Back in about 2015, I recall conservatives warning that legalising same-sex marriage would end in a wholesale erasure of gender. I couldn’t picture what such a scenario would look like — and I therefore didn’t find this iteration of the “slippery slope” argument too compelling.
Fast-forward to 2022. Same-sex marriage has been legalised for several years. Transgender ideology is thoroughly mainstream, having successfully piggy-backed off the same-sex marriage movement.
And here is what Harvard-educated Ketanji Brown Jackson — the nominee for the highest legal appointment in the free world — has to say about gender:
If it weren’t so serious it would be laughable. Well, actually, it is laughable — and the trusty internet hasn’t failed to see the funny side.
“‘What is 2 + 2?’” tweeted conservative commentator Kangmin Lee. “Judge Jackson: ‘I don’t know Senator, I’m not a mathematician.’”
RedState’s Jeff Charles also weighed in: “Officer: Ma’am, do you know how fast you were going? Ketanji Jackson: How the hell should I know? I’m not a physicist!”
In a meme genre that really writes itself, Matt Walsh also had his say, tweeting, “I’m pretty sure it’s a cloudy day but I’m not a meteorologist so I can’t speak with authority on the subject.”
In fact, Walsh deserves special mention as perhaps the earliest critic noting that the transgender house of cards comes tumbling down under the meagre weight of one extremely simple question: “What is a woman?”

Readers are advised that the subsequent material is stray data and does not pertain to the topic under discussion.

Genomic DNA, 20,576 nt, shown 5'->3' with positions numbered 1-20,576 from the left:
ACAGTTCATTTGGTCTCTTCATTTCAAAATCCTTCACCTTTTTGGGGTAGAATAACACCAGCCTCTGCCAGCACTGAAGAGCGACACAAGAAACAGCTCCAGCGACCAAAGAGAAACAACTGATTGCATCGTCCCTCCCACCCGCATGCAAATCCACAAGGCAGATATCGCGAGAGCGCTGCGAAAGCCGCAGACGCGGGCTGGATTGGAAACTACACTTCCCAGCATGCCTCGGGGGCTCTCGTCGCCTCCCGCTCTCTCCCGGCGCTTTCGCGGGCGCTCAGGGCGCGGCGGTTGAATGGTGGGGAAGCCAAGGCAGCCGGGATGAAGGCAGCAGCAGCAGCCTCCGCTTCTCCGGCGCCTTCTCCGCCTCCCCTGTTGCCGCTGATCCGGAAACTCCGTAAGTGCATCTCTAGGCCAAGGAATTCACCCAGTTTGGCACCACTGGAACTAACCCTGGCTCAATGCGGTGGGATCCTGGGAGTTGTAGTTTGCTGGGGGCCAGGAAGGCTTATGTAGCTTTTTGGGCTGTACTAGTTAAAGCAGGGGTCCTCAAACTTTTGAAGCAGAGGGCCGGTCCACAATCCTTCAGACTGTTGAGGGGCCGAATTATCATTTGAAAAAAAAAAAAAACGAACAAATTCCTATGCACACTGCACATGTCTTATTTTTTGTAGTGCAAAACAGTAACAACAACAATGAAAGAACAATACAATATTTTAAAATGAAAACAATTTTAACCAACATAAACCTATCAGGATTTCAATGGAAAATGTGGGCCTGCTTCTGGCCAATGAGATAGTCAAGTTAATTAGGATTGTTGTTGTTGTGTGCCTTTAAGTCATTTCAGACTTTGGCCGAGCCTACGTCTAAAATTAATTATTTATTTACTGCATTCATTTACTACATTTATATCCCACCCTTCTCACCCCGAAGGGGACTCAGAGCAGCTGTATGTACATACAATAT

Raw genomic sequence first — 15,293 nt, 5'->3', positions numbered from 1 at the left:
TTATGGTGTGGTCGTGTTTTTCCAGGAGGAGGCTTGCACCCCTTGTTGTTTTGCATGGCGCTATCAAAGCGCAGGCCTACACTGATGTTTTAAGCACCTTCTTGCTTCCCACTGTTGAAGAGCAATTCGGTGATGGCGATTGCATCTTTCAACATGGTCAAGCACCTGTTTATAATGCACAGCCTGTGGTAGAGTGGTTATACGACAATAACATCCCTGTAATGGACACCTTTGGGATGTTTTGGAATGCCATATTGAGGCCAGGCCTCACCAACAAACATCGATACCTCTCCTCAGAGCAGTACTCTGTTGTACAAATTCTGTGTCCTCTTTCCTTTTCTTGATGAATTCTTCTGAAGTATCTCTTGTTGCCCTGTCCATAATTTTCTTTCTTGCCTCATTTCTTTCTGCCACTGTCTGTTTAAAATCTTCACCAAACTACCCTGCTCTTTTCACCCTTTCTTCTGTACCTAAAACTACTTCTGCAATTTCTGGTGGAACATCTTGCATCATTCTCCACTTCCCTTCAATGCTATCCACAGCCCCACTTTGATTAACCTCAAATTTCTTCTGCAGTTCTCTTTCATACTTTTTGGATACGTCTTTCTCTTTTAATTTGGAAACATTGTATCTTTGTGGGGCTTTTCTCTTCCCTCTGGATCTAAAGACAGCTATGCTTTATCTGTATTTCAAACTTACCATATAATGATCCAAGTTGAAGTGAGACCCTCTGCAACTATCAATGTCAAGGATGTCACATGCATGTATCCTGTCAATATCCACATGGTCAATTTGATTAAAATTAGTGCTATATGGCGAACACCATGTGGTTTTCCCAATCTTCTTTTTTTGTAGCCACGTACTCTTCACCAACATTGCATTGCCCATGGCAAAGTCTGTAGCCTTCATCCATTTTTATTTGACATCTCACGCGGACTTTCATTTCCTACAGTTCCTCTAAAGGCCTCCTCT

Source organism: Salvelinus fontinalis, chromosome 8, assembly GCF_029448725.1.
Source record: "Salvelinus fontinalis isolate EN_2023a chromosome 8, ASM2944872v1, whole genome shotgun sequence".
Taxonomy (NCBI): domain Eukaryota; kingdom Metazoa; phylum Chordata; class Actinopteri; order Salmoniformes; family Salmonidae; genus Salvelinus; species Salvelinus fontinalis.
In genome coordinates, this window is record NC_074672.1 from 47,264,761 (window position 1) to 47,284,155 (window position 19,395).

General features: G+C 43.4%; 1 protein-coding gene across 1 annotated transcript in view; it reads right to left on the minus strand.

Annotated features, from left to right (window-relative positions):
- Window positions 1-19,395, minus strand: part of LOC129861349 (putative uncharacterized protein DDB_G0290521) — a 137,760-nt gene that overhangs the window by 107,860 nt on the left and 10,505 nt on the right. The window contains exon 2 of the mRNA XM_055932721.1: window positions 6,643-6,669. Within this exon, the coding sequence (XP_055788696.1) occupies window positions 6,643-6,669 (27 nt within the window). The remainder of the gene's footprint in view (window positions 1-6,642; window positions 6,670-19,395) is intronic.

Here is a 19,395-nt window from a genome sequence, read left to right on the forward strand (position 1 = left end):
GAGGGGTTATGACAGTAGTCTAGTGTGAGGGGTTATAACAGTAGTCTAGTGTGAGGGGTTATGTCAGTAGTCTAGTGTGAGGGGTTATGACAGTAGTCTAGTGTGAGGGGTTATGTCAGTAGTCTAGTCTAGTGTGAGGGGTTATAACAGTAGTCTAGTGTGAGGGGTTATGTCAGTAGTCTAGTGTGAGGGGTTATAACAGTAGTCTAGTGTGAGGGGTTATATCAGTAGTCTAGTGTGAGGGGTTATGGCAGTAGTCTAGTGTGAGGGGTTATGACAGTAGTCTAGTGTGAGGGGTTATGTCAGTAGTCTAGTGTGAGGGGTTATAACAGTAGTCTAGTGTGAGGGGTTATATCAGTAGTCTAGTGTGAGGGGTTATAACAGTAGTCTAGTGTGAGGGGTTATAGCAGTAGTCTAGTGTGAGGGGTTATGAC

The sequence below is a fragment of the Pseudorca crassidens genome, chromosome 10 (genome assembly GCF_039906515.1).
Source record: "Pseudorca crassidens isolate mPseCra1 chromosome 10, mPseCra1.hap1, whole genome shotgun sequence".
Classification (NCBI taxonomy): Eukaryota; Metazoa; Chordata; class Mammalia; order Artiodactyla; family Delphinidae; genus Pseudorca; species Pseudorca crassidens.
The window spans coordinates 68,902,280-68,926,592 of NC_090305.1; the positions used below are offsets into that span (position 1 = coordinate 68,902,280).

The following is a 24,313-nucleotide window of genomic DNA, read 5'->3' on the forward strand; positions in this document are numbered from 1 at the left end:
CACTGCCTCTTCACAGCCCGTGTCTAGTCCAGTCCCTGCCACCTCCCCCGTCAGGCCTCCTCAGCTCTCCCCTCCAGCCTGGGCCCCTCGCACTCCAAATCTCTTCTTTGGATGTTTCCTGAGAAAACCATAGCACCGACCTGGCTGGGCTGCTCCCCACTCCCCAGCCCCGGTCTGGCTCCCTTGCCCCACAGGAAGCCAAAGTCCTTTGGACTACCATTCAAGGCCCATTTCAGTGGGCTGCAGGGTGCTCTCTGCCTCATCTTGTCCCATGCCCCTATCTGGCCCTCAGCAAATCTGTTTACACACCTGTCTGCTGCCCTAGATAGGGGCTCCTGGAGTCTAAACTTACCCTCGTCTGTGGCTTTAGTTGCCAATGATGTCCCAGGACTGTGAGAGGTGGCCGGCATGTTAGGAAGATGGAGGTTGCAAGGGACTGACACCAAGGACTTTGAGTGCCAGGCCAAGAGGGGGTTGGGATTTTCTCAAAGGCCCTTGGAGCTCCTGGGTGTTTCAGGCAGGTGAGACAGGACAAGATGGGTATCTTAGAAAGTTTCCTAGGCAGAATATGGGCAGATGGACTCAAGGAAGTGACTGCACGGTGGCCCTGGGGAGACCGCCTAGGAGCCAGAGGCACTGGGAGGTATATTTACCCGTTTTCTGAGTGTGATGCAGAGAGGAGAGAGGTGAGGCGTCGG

If irony counts as humour, we must also consider that Ketanji Jackson being a woman was crucial to her SCOTUS nomination, and yet she can’t define what that all-important characteristic actually is.
Looking beyond the humour — but staying well within the bounds of irony — there are other questions we must ask about Jackson’s beliefs on gender, and her looming nomination.
If it takes a biologist to define what a woman is, isn’t Jackson conceding that the question of gender should be settled biologically, rather than emotionally?
How will Jackson — who cannot define what a woman is — be able to rule on abortion cases which are, if nothing else, instances of women’s lived experiences?
In an age that says “believe all women” and with a court system that often favours women in divorce and child custody cases, what good will a SCOTUS justice be who sees sex and gender as open slather?
March is Women’s History Month. But it’s been a rough one for women in 2022.
We’ve seen a biological man win the women’s NCAA swimming championship; another biological man become one of USA Today’s Women of the Year; Twitter banning multiple accounts that have spoken truthfully about women; and a Supreme Court nominee who can’t define the word woman.
It seems we missed the memo. The theme for this year’s Women’s History Month? Women are history.